The biological control of pest species is becoming a ecologically friendly, cheap, and sustainable way to help invasive species, if done right.
So with this in mind many scientists are now scouring the globe looking for bio-controls that will help to maintain invasive species being introduced. Dr Jian J. Duan, took this search to Russia, in the Primorsky Krai region. This region is known for its undisturbed hardwood and conifer forests, known to be the last stronghold of the Siberian tiger. What Duan was looking for in these forests was much harder to find then evident tracks of tigers, although they did not see any.
looking under loose bark of natural crevices found in the trees of the ancient forests. Going from tree to tree, they finally found them.
These eggs belonged to the well known Emerald Ash Borer beetle (EAB), well known & hated within both the UK & USA. Originating in northeastern China, Japan, the Koreas and the Russian Far East, this beetle has killed tens of millions of ash trees in the United States of America alone after is detection in 2002.
The eggs that Duan has spent time looking for were off these beetles, but they were looking for a particular type of egg from these beetles, black eggs, More importantly Parasitized eggs.
These eggs had turned black, meaning that they had been visited by a particular wasp. This wasp turned out the be a previously unknown species of EAB parasite, the team later found that it was taxonomically seperate from a known look-alike after much painstaking research in USDA labs back in Delaware.
These two parasitoids are tiny little sting-less wasps that are of the genus Oobuis, they are so morphologically similar to others that they need to be identified by segments of the antennae & ratio of the length to width. The distinguishing of these species is an extremely hard task and not 100% full proof given the animal is the size of a gnat. But genes never lie, by comparing genomes of the animals they showed that they were distinct at a molecular level, as well as showing distinct behavioural differences.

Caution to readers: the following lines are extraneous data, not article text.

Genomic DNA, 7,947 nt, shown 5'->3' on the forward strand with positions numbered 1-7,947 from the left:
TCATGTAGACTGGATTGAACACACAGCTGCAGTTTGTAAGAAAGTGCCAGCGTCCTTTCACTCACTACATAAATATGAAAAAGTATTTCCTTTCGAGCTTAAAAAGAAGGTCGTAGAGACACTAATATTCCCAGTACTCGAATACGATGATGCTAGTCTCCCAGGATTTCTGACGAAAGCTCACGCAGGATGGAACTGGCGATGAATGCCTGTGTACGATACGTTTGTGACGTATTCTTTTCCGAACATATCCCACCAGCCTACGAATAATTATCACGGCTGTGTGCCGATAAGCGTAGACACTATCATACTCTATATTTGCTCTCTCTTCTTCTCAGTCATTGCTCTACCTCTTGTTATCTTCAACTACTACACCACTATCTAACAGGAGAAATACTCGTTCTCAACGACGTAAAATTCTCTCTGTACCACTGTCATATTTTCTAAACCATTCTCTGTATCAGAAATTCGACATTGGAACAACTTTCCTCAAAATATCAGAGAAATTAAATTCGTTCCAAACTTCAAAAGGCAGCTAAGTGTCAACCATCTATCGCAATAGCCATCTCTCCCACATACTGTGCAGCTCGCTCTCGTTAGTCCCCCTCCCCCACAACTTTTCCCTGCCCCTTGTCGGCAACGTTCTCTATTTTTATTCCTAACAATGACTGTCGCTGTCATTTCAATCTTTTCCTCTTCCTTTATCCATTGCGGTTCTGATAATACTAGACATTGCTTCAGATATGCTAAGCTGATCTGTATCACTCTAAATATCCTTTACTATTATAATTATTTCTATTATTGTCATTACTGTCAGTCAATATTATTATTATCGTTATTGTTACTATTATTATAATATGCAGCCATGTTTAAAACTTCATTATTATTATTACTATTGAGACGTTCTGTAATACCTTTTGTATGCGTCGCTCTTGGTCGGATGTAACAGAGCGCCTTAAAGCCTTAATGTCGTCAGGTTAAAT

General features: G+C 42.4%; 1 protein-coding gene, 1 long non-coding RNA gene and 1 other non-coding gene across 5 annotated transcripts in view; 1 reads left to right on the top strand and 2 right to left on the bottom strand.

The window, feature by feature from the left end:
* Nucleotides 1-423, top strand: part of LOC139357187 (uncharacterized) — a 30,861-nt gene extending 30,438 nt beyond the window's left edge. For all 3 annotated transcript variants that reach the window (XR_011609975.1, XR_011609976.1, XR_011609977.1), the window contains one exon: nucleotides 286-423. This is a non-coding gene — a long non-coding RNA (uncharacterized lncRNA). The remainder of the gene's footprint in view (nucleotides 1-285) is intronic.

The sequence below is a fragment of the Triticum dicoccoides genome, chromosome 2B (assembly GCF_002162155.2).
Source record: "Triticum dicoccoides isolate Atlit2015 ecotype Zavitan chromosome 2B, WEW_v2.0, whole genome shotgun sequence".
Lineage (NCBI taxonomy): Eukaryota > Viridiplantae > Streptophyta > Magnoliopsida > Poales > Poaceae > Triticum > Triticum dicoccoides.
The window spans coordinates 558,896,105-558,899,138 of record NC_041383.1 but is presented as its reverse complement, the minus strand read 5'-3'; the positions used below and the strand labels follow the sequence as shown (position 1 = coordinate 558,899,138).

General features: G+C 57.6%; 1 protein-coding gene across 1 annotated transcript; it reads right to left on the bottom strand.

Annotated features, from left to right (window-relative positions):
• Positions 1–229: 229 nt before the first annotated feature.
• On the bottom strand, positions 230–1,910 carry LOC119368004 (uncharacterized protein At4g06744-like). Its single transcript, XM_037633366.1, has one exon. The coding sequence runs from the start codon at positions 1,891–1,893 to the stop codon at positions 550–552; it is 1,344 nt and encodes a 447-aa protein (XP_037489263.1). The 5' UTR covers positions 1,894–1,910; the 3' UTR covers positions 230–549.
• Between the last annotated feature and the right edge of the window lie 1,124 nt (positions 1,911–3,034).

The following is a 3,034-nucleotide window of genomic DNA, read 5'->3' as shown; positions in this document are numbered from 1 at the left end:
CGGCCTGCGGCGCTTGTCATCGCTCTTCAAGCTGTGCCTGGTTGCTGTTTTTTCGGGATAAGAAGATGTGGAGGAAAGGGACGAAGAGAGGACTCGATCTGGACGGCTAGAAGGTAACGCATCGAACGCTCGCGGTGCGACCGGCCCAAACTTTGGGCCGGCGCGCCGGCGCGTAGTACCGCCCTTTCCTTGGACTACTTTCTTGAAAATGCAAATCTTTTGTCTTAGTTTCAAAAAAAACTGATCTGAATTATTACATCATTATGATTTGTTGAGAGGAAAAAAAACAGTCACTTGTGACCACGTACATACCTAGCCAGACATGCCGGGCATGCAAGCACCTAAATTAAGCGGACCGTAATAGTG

The new species was named O .primorskyensis, after the area were it is found.
The other species that the O. primorskyensis is so closely related to is the O. agrili. O. agrili along with O. primorskyensis are both parthenogentic, a type of asexual reproduction in which the offspring develops from unfertilized eggs. The use of O. argrili has been used since 2007 in the U.S.A to control EAB.
The use of these animals as biological controls is based on their paritisation of the EAB eggs, which proved food for the wasps larvae. With both wasps being used and their specific behavioural changes during winter, with O. agrili preferring becoming dormant to over winter, allows for a constant year long attack on the invasive animal. With the two wasps ecological differences Dr. Duan has sugested that O. primorskyensis could be a more powerful weapon in the fight against EAB, especially in cooler climates. Behavioural observations of the species has shown that its behaviour & life cycle follow the EAB closer then the O. argrili. In a nutshell, almost a full generation of O. primorskyensis larvae overwinters and then emerges as adults in July, ready to parasitize the EAB when it is laying the bulk of its eggs, a period of only 10 to 120 days at most. These finding back up the hypothesis that under cooler conditions, O. primorskyensis could destroy a significantly large proportion of the seasons’s EBA’s offspring. In comparison O. agrili can produce two or three summer generations, but only a fragment diapause for overwintering, so they may be found to be more effective if deployed in warmer southern area, were the EAB eggs are laid for a longer period.
Hopefully pest control managers will be able to tailor the use of each wasp to its most efficient geographical climate to prevent or remove the threat of EAB. O. primorskyensis is currently still in quarantine, and is being evaluated for its possible deployment in the field in the soon future. If approved, this species can be a real aid in halting the spread of EAB and managing outbreaks, complementing the work the O. agrili has already done in the fight against this invasive species. By understanding the changes that a few details in genetics can have on an animals behaiviour, despite being nearly identically morphologically, has proven it could have a practical payoff of immense importance in the effort to save the ash trees of the U.S.
Please be aware that the photos in this post are of the EAB, unfortunately there are no photos of the O. primorskyensis available to the public yet.
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